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Navigator offers payments to Illinois county
Deal for ‘assistance’ offered to county that banned pipelines
By Kari Lydersen - Energy News Network
Feb. 13, 2023 6:00 am
The company seeking to build a carbon dioxide pipeline through five states including Iowa offered to pay as much as $19 million for cooperation from an Illinois county that last fall passed a two-year moratorium on such pipelines, according to a draft agreement posted online by pipeline opponents.
A draft agreement that was to be discussed at the McDonough County, Ill., Board Law and Legal Committee meeting on Feb. 6 appears to be the company’s latest attempt to build the pipeline despite significant opposition from landowners, officials in multiple counties and the Illinois Farm Bureau.
Navigator CO2 Ventures’ Heartland Greenway has not been able to obtain enough leases for the pipeline’s route across Illinois or for a carbon sequestration site in the state, and on Jan. 20 it withdrew its application for eminent domain powers in Illinois after regulators said it was incomplete.
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The draft agreement with McDonough County offered the county $20,000 per mile of pipeline per year for up to 30 years, with a $630,000 annual cap. The draft says the payment would be contingent on the county acting “in good faith” to “provide positive assistance” to the company, including obtaining road access and rights of way on county land.
Last fall, the county intervened in the eminent domain proceedings before the Illinois Commerce Commission, noting that the pipeline construction could affect emergency responders and farmland. A week later, the county passed its pipeline moratorium.
“Navigator will clearly stop at nothing to move forward with its project,” said Central Illinois resident Pam Richart, lead organizer with the Coalition to Stop CO2 Pipelines. “I believe that Navigator is hoping they can make deals with local governments like McDonough County in order to buy them off.”
McDonough County board member Joe Erlandson said he could not comment, but confirmed the county board was scheduled to discuss the draft agreement Feb. 6.
TriState Public Radio reported this week that McDonough County leaders turned down Navigator’s offer at the meeting.
The Illinois Times reported in October that Navigator had made a similar pitch to officials in Montgomery County, offering to pay up to $1.5 million a year for up to 30 years. No agreement has been instated there, but the issue has been on monthly board meeting agendas for the past few months.
Navigator did not respond to a request for comment about the draft agreements with counties. In a Jan. 20 news release, Navigator framed the withdrawal of its petition for eminent domain as a positive development, and announced plans to refile.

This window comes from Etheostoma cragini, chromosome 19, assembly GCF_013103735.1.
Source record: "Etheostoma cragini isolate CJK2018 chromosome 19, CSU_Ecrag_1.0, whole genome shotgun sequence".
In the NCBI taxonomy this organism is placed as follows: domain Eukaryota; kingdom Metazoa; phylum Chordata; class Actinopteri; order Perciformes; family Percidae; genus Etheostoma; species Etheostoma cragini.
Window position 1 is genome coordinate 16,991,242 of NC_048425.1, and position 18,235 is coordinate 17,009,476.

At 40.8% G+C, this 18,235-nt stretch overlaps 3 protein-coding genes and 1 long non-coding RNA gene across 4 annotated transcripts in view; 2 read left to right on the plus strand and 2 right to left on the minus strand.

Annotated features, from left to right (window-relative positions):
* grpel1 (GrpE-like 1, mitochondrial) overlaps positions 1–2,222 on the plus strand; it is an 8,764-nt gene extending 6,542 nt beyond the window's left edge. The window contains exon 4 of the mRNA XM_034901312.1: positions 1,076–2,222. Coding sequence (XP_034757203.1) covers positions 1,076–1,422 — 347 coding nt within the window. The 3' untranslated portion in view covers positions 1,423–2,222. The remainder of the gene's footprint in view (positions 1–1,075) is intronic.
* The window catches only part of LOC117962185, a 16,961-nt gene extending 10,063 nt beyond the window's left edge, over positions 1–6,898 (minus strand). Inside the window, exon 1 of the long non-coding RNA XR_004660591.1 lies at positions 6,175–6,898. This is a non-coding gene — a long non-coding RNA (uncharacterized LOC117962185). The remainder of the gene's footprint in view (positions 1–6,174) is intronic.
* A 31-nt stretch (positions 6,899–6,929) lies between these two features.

“To date, Navigator has successfully negotiated with landowners to secure hundreds of miles of pipeline right of way easements, thousands of acres of storage pore space, and the necessary well-sites to accommodate the initial injection capacity,” Navigator said.
“Given the successful progression of permitting and growing commercial commitments, Navigator will be filing a revised permit with the Illinois Commerce Commission before the end of February as a reflection of that expanded scope. With this new permit, Navigator will accelerate the development of additional permanent storage locations across multiple counties in central Illinois, which is a proven home to some of the best geology in the world for carbon sequestration.”
Navigator originally filed a proposal with the Illinois Commerce Commission in July explaining its plan to collect carbon dioxide and sequester it a mile below ground in Christian County, Ill. It does not need the commission’s approval for sequestration, though it would need Environmental Protection Agency and other permits.
As Navigator faced opposition and apparently had difficulty securing enough leases for sequestration “pore space” in Christian County, it added Sangamon and Montgomery counties as possible terminal points for the pipeline, filings with the commerce commission show. In a Nov. 2 filing, Navigator said it had obtained about 50 percent of the pore space needed for sequestration.
A 2011 Illinois state law regarding carbon dioxide pipelines mandates that regulators must make a decision on applications like Navigator’s request for eminent domain within 11 months of filing, which would mean this June. Opponents have argued that Navigator has not revealed enough information about its plans or its impact studies to allow a decision to be made by that date.
Navigator’s proposed $3.2 billion, 1,300-mile proposed pipeline would connect to ethanol and fertilizer plants in South Dakota, Nebraska, Minnesota and Iowa before reaching Illinois.
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